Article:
Sudoku puzzles are formatted as a 9x9 grid, broken into nine 3x3 boxes. To solve a Sudoku, the numbers 1 through 9 must fill each row, column and box. Each number can appear only once in each row, column and box. You can figure out the order in which the numbers will appear by using the numeric clues already provided in the boxes. The more numbers you name, the easier it gets to solve the puzzle!

Sudoku puzzles are formatted as a 9x9 grid, broken into nine 3x3 boxes. To solve a Sudoku, the numbers PUZZLE ANSWERS ON SEPARATE 1 through 9 must fill each row, column and box. Each number can appearPAGE only once in each row, column and box. You can figure out the order in which the numbers will appear by using the numeric clues already provided in the boxes. The more numbers you name, the easier it gets to solve the puzzle!


You Want It We’ve Got It Find What You’re Looking for in the Classifieds.

Looking for a New Career Direction?

EXPERIENCED PARTS PERSON for a progressive auto/ industrial supplier. Hired applicant will receive top wages, full benefits and RRSP bonuses plus moving allowances. Our 26,000ft2 store is located 2.5 hours N.E. of Edmonton, Alberta. See our community at Send resume to: Sapphire Auto, Box 306, Lac La Biche, AB, T0A 2C0. Email:

Discover a World of Possibilities in the Classifieds!

Call 604.795.4417 to Advertise

FEATURED EMPLOYMENT Earn Extra Cash! We are looking for Youth & Adult Carriers to deliver the Times on Tuesdays and Thursdays. Call now!


We are looking for Carriers for the following available route: Route 209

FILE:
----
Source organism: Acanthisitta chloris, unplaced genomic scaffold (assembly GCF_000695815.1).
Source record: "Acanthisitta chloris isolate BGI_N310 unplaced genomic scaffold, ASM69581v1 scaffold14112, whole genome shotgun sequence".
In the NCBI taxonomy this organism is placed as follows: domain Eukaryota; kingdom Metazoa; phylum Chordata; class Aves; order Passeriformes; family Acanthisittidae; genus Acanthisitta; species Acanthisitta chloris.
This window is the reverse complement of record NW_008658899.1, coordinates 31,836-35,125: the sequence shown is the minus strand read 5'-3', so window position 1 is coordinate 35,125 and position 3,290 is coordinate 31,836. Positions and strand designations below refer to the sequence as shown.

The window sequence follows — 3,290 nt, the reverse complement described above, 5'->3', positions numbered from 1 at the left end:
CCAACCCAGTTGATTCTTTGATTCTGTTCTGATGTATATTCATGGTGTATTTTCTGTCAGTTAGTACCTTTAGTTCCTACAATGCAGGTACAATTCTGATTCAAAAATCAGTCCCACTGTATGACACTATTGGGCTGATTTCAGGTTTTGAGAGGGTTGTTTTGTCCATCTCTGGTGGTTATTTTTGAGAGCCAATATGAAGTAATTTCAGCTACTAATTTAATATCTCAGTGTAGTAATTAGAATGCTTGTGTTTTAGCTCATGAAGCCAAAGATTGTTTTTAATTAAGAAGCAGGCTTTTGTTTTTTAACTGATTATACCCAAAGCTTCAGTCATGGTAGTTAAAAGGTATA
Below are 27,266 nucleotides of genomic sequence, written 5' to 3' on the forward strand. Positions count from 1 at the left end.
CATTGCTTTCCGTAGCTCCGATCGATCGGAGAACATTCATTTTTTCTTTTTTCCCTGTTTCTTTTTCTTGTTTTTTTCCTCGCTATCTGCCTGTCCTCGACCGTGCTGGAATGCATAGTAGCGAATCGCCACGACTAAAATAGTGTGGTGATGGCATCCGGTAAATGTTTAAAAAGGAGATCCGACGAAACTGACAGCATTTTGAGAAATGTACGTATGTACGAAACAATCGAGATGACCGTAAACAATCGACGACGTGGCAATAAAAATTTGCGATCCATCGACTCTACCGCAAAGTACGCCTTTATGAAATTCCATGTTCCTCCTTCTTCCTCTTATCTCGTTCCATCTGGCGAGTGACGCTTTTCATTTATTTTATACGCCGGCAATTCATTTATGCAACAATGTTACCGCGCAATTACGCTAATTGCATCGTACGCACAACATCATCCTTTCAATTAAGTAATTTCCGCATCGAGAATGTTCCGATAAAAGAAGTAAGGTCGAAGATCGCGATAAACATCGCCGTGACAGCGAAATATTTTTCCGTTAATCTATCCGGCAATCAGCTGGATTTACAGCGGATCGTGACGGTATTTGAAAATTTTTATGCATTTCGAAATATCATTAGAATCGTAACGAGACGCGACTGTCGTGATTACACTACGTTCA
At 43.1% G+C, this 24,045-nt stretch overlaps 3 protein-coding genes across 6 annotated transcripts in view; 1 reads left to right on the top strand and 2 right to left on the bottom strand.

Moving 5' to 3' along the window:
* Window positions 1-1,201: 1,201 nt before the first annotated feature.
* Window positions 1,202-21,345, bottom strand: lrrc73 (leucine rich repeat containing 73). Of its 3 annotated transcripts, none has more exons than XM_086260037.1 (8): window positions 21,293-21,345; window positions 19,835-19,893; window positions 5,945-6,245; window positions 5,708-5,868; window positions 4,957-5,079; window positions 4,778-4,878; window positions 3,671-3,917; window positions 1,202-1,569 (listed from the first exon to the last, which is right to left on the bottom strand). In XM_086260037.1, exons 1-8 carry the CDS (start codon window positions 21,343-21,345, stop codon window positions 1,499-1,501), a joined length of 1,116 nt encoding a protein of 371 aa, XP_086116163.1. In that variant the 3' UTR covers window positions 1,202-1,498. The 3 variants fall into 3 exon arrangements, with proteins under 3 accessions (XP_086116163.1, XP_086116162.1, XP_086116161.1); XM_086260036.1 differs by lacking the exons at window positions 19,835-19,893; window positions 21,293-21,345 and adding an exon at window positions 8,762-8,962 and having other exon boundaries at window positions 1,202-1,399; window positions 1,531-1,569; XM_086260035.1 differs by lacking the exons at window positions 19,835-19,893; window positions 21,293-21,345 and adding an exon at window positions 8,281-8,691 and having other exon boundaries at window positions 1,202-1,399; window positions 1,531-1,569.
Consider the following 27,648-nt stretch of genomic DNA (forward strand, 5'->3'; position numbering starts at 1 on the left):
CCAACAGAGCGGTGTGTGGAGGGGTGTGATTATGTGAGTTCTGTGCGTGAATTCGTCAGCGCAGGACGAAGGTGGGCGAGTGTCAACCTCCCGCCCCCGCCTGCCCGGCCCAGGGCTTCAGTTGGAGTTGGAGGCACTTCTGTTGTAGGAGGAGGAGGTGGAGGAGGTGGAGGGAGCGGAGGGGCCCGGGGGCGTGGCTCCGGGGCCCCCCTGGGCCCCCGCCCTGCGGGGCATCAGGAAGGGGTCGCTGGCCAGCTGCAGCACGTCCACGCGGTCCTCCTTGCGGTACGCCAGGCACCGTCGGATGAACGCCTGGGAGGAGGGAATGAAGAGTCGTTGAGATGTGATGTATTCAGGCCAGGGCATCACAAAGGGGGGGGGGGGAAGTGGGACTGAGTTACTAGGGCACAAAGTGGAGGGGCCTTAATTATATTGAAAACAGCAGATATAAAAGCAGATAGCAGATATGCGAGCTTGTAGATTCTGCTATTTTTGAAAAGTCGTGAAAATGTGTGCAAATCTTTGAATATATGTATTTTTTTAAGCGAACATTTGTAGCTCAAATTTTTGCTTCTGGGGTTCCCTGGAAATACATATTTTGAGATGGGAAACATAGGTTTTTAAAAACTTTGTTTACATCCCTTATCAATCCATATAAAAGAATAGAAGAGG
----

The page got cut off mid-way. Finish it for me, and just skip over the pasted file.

87 homes + 15 drop • Maitland Ave. • Wells Rd. • Spruce Dr. • Eden Dr. • Vedder Rd.


Chilliwack Hospice Society (CHS) is a community based volunteer organization that accepts death as a part of life. We support individuals and families during the dying and grieving process. Job Summary: Reporting to the Board of Directors, the Executive Director is accountable for all aspects of the Society related to leadership and overall management. The Executive Director is responsible to adapt and execute the strategic plan and to directly manage and/or oversee operations, programs, financial reporting, fundraising and communications activities. The Executive Director is accountable to the Board of Directors. The successful candidate will have a proven track record in fundraising and will be a competent and engaging leader who can motivate and engage staff, volunteers, partners and supporters. Qualifications: ÿ Progressive management/leadership experience at a senior supervisory and administrative level, ideally in a not-for-profit environment ÿ Relevant degree or an equivalent combination of education and experience ÿ An understanding of hospice palliative care ÿ Effective communicator ÿ Excellent social and interpersonal skills, public speaking and writing ability ÿ Proficiency in the use of computers ÿ Successful track record in the development and execution of fundraising programs and in the development and stewardship of donors/sponsors ÿ Demonstrated human resources, financial and project management skills ÿ Direct experience working with a volunteer board of directors For more information about CHS, please visit our website at: Please forward your cover letter and resume to us no later than March 1, 2013 as follows: Attention Hiring Committee to We thank all applicants for their interest; however, only those selected for an interview will be contacted. No phone calls please.

To advertise call 604-795-4417